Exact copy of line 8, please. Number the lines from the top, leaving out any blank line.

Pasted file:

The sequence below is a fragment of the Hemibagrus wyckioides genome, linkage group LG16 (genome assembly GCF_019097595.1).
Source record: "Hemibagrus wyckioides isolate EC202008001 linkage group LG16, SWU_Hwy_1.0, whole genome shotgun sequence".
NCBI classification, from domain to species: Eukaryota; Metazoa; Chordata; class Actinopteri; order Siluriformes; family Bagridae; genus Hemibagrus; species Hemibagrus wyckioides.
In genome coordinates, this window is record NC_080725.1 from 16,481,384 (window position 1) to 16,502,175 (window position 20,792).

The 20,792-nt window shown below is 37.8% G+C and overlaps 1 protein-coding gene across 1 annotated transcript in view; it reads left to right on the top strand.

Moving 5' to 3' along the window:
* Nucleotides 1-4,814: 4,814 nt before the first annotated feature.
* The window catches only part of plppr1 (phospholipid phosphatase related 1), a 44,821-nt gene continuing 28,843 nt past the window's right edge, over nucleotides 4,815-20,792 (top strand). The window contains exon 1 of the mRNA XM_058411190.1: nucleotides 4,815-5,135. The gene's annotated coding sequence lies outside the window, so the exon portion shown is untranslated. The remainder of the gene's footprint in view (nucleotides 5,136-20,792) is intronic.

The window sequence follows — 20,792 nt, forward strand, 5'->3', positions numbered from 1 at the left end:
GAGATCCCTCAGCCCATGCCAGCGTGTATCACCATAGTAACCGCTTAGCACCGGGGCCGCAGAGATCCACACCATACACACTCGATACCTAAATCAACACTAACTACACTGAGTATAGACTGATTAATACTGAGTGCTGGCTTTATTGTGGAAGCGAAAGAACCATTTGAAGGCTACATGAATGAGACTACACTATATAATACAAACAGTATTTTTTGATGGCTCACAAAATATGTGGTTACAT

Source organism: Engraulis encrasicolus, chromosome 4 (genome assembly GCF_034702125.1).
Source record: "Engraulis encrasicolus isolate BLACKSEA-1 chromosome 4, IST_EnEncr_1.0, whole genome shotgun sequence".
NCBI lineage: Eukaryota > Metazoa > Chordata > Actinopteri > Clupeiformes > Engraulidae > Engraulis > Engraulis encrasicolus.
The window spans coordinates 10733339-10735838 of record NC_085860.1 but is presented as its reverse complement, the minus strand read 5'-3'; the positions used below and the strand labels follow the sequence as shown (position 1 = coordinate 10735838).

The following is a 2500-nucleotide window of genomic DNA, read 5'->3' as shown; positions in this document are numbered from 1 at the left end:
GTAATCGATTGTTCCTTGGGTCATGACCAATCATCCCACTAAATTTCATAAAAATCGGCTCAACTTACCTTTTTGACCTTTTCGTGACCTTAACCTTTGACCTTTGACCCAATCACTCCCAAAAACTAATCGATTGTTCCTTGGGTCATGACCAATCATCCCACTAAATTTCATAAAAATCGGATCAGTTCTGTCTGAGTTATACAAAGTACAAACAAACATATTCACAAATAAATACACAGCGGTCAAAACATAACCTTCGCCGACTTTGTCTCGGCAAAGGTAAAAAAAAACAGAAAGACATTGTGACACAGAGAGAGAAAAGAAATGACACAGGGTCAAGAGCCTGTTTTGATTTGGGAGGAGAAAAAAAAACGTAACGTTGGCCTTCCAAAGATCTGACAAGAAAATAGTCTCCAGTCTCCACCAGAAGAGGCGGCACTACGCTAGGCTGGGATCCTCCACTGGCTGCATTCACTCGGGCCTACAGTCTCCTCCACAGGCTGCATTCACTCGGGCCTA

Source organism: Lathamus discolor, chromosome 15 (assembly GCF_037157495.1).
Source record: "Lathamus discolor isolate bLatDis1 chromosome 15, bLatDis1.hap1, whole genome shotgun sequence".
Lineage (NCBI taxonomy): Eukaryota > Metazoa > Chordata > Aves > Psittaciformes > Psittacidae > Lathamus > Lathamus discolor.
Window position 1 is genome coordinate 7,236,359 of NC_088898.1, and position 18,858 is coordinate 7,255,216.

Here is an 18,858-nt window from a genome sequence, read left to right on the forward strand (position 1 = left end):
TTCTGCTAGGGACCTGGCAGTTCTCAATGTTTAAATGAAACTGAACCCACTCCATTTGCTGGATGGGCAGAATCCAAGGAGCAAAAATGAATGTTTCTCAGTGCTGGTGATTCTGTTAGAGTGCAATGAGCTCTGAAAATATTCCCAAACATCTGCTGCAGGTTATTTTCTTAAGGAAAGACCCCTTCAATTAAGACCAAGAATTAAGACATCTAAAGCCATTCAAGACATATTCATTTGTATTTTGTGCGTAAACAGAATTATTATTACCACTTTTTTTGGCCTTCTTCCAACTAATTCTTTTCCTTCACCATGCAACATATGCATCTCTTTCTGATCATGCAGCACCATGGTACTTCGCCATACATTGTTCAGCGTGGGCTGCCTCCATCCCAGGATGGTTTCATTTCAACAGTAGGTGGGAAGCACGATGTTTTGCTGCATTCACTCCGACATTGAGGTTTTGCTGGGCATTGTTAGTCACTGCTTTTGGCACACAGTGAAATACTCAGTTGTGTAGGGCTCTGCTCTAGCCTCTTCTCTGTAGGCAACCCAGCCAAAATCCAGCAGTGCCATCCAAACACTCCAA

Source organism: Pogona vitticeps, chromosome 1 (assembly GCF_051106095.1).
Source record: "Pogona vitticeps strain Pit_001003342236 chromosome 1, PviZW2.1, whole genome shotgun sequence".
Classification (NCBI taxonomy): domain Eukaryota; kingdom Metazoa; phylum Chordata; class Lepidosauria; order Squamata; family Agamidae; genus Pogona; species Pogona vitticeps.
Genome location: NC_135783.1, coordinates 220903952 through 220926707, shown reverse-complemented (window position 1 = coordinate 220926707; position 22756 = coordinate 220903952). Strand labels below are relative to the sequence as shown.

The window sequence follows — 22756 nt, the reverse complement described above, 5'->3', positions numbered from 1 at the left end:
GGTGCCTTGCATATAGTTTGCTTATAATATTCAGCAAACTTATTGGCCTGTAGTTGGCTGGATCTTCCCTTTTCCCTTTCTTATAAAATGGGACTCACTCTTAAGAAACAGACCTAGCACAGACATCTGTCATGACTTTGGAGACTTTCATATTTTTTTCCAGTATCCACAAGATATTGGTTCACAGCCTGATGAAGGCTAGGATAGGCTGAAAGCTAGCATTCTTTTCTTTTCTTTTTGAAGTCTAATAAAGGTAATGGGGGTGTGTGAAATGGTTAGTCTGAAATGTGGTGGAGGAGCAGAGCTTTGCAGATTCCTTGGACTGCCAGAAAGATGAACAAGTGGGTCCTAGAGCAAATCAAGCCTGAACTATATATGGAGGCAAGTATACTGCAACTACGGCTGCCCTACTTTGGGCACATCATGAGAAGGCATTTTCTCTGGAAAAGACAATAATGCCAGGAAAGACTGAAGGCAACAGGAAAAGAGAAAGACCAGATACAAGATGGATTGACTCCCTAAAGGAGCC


* The window catches only part of plppr1 (phospholipid phosphatase related 1), a 44,821-nt gene continuing 28,843 nt past the window's right edge, over nucleotides 4,815-20,792 (top strand). The window contains exon 1 of the mRNA XM_058411190.1: nucleotides 4,815-5,135. The gene's annotated coding sequence lies outside the window, so the exon portion shown is untranslated. The remainder of the gene's footprint in view (nucleotides 5,136-20,792) is intronic.